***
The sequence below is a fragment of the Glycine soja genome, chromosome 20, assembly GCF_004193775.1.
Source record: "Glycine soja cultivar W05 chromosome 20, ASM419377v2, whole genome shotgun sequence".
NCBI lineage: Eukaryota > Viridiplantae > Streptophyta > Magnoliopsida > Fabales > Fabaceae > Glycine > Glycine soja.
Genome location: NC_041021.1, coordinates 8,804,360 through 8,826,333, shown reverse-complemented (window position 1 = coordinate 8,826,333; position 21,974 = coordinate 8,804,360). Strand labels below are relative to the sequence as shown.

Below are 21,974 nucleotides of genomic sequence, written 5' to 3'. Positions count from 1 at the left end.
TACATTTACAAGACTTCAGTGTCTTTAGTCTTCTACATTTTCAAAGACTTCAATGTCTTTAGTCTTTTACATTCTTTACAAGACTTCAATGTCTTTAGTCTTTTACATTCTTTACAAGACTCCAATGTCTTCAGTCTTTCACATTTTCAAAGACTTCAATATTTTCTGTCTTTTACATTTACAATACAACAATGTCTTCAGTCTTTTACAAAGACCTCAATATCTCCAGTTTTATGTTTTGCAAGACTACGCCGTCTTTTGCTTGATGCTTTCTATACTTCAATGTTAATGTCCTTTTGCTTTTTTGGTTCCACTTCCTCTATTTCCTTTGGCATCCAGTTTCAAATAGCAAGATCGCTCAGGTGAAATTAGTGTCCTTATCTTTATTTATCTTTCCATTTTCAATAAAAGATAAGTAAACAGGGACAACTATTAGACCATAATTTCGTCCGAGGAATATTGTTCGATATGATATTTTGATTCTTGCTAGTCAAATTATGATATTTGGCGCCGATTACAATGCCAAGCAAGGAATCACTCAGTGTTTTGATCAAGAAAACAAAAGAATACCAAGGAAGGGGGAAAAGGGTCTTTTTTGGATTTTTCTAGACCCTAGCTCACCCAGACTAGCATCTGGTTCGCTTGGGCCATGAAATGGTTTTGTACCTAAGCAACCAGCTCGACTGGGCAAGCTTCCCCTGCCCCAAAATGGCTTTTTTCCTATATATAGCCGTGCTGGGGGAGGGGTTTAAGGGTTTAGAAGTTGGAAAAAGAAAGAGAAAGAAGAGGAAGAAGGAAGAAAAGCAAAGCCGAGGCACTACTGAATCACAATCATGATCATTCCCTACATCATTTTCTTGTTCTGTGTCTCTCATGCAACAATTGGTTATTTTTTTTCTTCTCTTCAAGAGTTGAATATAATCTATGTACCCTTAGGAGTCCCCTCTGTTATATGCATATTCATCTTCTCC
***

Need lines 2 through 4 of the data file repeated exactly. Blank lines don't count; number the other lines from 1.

Source record: "Glycine soja cultivar W05 chromosome 20, ASM419377v2, whole genome shotgun sequence".
NCBI lineage: Eukaryota > Viridiplantae > Streptophyta > Magnoliopsida > Fabales > Fabaceae > Glycine > Glycine soja.
Genome location: NC_041021.1, coordinates 8,804,360 through 8,826,333, shown reverse-complemented (window position 1 = coordinate 8,826,333; position 21,974 = coordinate 8,804,360). Strand labels below are relative to the sequence as shown.